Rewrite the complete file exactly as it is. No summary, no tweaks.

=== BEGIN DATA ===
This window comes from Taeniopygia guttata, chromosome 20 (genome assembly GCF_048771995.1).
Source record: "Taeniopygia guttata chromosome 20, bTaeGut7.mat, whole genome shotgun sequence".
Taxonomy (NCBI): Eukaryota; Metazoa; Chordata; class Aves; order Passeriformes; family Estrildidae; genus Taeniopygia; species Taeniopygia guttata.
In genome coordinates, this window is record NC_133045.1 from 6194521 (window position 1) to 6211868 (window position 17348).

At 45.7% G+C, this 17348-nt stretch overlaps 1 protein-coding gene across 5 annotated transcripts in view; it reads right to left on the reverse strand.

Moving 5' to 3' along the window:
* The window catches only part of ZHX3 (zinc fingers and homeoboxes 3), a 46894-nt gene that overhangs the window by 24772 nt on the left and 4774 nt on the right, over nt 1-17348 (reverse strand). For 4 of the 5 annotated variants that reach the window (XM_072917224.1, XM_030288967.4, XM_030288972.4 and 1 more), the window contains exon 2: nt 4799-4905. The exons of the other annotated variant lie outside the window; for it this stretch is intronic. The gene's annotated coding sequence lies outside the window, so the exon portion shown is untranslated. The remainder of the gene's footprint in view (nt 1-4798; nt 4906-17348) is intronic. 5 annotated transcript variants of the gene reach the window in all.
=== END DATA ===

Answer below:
This window comes from Taeniopygia guttata, chromosome 20 (genome assembly GCF_048771995.1).
Source record: "Taeniopygia guttata chromosome 20, bTaeGut7.mat, whole genome shotgun sequence".
Taxonomy (NCBI): Eukaryota; Metazoa; Chordata; class Aves; order Passeriformes; family Estrildidae; genus Taeniopygia; species Taeniopygia guttata.
In genome coordinates, this window is record NC_133045.1 from 6194521 (window position 1) to 6211868 (window position 17348).

At 45.7% G+C, this 17348-nt stretch overlaps 1 protein-coding gene across 5 annotated transcripts in view; it reads right to left on the reverse strand.

Moving 5' to 3' along the window:
* The window catches only part of ZHX3 (zinc fingers and homeoboxes 3), a 46894-nt gene that overhangs the window by 24772 nt on the left and 4774 nt on the right, over nt 1-17348 (reverse strand). For 4 of the 5 annotated variants that reach the window (XM_072917224.1, XM_030288967.4, XM_030288972.4 and 1 more), the window contains exon 2: nt 4799-4905. The exons of the other annotated variant lie outside the window; for it this stretch is intronic. The gene's annotated coding sequence lies outside the window, so the exon portion shown is untranslated. The remainder of the gene's footprint in view (nt 1-4798; nt 4906-17348) is intronic. 5 annotated transcript variants of the gene reach the window in all.